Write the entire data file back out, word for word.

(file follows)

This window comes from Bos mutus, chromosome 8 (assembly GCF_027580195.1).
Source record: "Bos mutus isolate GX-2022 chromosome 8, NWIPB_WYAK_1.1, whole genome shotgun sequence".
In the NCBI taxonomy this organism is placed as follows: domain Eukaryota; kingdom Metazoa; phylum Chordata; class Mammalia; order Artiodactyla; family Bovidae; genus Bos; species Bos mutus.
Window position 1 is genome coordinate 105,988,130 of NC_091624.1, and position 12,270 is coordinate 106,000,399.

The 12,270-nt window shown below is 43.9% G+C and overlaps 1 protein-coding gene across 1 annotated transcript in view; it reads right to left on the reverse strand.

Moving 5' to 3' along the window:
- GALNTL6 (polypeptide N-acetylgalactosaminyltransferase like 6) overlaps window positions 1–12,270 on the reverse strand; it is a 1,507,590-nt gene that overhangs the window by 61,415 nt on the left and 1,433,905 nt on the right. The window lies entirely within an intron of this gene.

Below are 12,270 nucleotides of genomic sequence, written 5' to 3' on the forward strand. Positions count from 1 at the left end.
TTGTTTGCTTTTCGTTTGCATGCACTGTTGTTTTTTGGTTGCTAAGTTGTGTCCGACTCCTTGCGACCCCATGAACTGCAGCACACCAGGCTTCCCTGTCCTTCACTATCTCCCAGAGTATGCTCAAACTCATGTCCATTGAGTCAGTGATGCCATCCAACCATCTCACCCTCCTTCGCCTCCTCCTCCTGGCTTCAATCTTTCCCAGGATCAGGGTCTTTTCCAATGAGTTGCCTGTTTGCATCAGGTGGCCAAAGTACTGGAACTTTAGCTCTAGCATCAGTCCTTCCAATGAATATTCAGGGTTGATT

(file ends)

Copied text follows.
This window comes from Bos mutus, chromosome 8 (assembly GCF_027580195.1).
Source record: "Bos mutus isolate GX-2022 chromosome 8, NWIPB_WYAK_1.1, whole genome shotgun sequence".
In the NCBI taxonomy this organism is placed as follows: domain Eukaryota; kingdom Metazoa; phylum Chordata; class Mammalia; order Artiodactyla; family Bovidae; genus Bos; species Bos mutus.
Window position 1 is genome coordinate 105,988,130 of NC_091624.1, and position 12,270 is coordinate 106,000,399.

The 12,270-nt window shown below is 43.9% G+C and overlaps 1 protein-coding gene across 1 annotated transcript in view; it reads right to left on the reverse strand.

Moving 5' to 3' along the window:
- GALNTL6 (polypeptide N-acetylgalactosaminyltransferase like 6) overlaps window positions 1–12,270 on the reverse strand; it is a 1,507,590-nt gene that overhangs the window by 61,415 nt on the left and 1,433,905 nt on the right. The window lies entirely within an intron of this gene.

Below are 12,270 nucleotides of genomic sequence, written 5' to 3' on the forward strand. Positions count from 1 at the left end.
TTGTTTGCTTTTCGTTTGCATGCACTGTTGTTTTTTGGTTGCTAAGTTGTGTCCGACTCCTTGCGACCCCATGAACTGCAGCACACCAGGCTTCCCTGTCCTTCACTATCTCCCAGAGTATGCTCAAACTCATGTCCATTGAGTCAGTGATGCCATCCAACCATCTCACCCTCCTTCGCCTCCTCCTCCTGGCTTCAATCTTTCCCAGGATCAGGGTCTTTTCCAATGAGTTGCCTGTTTGCATCAGGTGGCCAAAGTACTGGAACTTTAGCTCTAGCATCAGTCCTTCCAATGAATATTCAGGGTTGATT